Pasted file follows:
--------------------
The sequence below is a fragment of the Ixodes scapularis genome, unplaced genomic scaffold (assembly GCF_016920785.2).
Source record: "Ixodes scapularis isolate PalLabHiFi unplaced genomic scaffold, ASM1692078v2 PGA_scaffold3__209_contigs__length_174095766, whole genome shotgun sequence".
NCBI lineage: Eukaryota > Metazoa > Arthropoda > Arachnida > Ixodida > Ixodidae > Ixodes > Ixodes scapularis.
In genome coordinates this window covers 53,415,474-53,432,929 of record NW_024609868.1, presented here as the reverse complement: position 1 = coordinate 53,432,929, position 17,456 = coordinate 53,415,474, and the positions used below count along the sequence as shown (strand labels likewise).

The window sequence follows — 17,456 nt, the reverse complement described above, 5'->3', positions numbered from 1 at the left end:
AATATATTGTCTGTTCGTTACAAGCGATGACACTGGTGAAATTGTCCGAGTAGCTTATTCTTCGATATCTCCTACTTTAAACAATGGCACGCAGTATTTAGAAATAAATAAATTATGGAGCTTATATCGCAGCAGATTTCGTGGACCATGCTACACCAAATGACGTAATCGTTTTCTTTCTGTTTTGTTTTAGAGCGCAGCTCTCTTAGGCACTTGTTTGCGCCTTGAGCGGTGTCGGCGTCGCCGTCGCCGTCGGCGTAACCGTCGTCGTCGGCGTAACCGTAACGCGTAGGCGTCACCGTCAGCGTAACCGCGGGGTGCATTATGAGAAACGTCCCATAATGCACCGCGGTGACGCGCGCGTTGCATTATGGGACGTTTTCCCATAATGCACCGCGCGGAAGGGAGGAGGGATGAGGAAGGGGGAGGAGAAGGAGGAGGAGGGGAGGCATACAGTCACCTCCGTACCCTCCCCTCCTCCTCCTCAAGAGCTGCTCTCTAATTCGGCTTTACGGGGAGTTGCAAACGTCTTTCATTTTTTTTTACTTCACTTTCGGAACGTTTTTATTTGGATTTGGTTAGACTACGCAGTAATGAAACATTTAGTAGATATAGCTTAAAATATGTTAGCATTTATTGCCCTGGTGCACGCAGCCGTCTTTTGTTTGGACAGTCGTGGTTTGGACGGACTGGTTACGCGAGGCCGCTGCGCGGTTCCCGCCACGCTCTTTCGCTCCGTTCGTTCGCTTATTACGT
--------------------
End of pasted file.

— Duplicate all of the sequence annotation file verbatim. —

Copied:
The sequence below is a fragment of the Ixodes scapularis genome, unplaced genomic scaffold (assembly GCF_016920785.2).
Source record: "Ixodes scapularis isolate PalLabHiFi unplaced genomic scaffold, ASM1692078v2 PGA_scaffold3__209_contigs__length_174095766, whole genome shotgun sequence".
NCBI lineage: Eukaryota > Metazoa > Arthropoda > Arachnida > Ixodida > Ixodidae > Ixodes > Ixodes scapularis.
In genome coordinates this window covers 53,415,474-53,432,929 of record NW_024609868.1, presented here as the reverse complement: position 1 = coordinate 53,432,929, position 17,456 = coordinate 53,415,474, and the positions used below count along the sequence as shown (strand labels likewise).

The window sequence follows — 17,456 nt, the reverse complement described above, 5'->3', positions numbered from 1 at the left end:
AATATATTGTCTGTTCGTTACAAGCGATGACACTGGTGAAATTGTCCGAGTAGCTTATTCTTCGATATCTCCTACTTTAAACAATGGCACGCAGTATTTAGAAATAAATAAATTATGGAGCTTATATCGCAGCAGATTTCGTGGACCATGCTACACCAAATGACGTAATCGTTTTCTTTCTGTTTTGTTTTAGAGCGCAGCTCTCTTAGGCACTTGTTTGCGCCTTGAGCGGTGTCGGCGTCGCCGTCGCCGTCGGCGTAACCGTCGTCGTCGGCGTAACCGTAACGCGTAGGCGTCACCGTCAGCGTAACCGCGGGGTGCATTATGAGAAACGTCCCATAATGCACCGCGGTGACGCGCGCGTTGCATTATGGGACGTTTTCCCATAATGCACCGCGCGGAAGGGAGGAGGGATGAGGAAGGGGGAGGAGAAGGAGGAGGAGGGGAGGCATACAGTCACCTCCGTACCCTCCCCTCCTCCTCCTCAAGAGCTGCTCTCTAATTCGGCTTTACGGGGAGTTGCAAACGTCTTTCATTTTTTTTTACTTCACTTTCGGAACGTTTTTATTTGGATTTGGTTAGACTACGCAGTAATGAAACATTTAGTAGATATAGCTTAAAATATGTTAGCATTTATTGCCCTGGTGCACGCAGCCGTCTTTTGTTTGGACAGTCGTGGTTTGGACGGACTGGTTACGCGAGGCCGCTGCGCGGTTCCCGCCACGCTCTTTCGCTCCGTTCGTTCGCTTATTACGT